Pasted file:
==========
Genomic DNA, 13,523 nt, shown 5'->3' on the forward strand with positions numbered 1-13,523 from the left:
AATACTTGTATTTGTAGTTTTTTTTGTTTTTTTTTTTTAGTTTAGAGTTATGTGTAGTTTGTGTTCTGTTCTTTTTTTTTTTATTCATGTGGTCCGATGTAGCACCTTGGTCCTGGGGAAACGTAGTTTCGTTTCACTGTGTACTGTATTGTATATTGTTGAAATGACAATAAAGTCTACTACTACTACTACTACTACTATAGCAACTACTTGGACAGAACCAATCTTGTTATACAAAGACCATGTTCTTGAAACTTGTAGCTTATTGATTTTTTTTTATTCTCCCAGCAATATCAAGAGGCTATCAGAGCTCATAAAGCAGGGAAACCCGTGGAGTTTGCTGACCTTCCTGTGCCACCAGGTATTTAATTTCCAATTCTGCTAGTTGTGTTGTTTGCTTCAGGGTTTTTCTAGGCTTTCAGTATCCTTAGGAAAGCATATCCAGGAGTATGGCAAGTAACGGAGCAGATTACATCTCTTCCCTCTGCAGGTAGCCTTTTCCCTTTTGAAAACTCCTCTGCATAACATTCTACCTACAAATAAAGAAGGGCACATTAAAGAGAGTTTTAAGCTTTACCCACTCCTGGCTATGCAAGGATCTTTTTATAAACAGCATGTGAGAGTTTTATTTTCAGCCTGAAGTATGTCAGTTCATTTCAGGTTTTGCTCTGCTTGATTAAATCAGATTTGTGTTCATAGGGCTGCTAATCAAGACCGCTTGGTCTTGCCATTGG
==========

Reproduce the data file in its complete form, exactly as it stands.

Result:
Genomic DNA, 13,523 nt, shown 5'->3' on the forward strand with positions numbered 1-13,523 from the left:
AATACTTGTATTTGTAGTTTTTTTTGTTTTTTTTTTTTAGTTTAGAGTTATGTGTAGTTTGTGTTCTGTTCTTTTTTTTTTTATTCATGTGGTCCGATGTAGCACCTTGGTCCTGGGGAAACGTAGTTTCGTTTCACTGTGTACTGTATTGTATATTGTTGAAATGACAATAAAGTCTACTACTACTACTACTACTACTATAGCAACTACTTGGACAGAACCAATCTTGTTATACAAAGACCATGTTCTTGAAACTTGTAGCTTATTGATTTTTTTTTATTCTCCCAGCAATATCAAGAGGCTATCAGAGCTCATAAAGCAGGGAAACCCGTGGAGTTTGCTGACCTTCCTGTGCCACCAGGTATTTAATTTCCAATTCTGCTAGTTGTGTTGTTTGCTTCAGGGTTTTTCTAGGCTTTCAGTATCCTTAGGAAAGCATATCCAGGAGTATGGCAAGTAACGGAGCAGATTACATCTCTTCCCTCTGCAGGTAGCCTTTTCCCTTTTGAAAACTCCTCTGCATAACATTCTACCTACAAATAAAGAAGGGCACATTAAAGAGAGTTTTAAGCTTTACCCACTCCTGGCTATGCAAGGATCTTTTTATAAACAGCATGTGAGAGTTTTATTTTCAGCCTGAAGTATGTCAGTTCATTTCAGGTTTTGCTCTGCTTGATTAAATCAGATTTGTGTTCATAGGGCTGCTAATCAAGACCGCTTGGTCTTGCCATTGG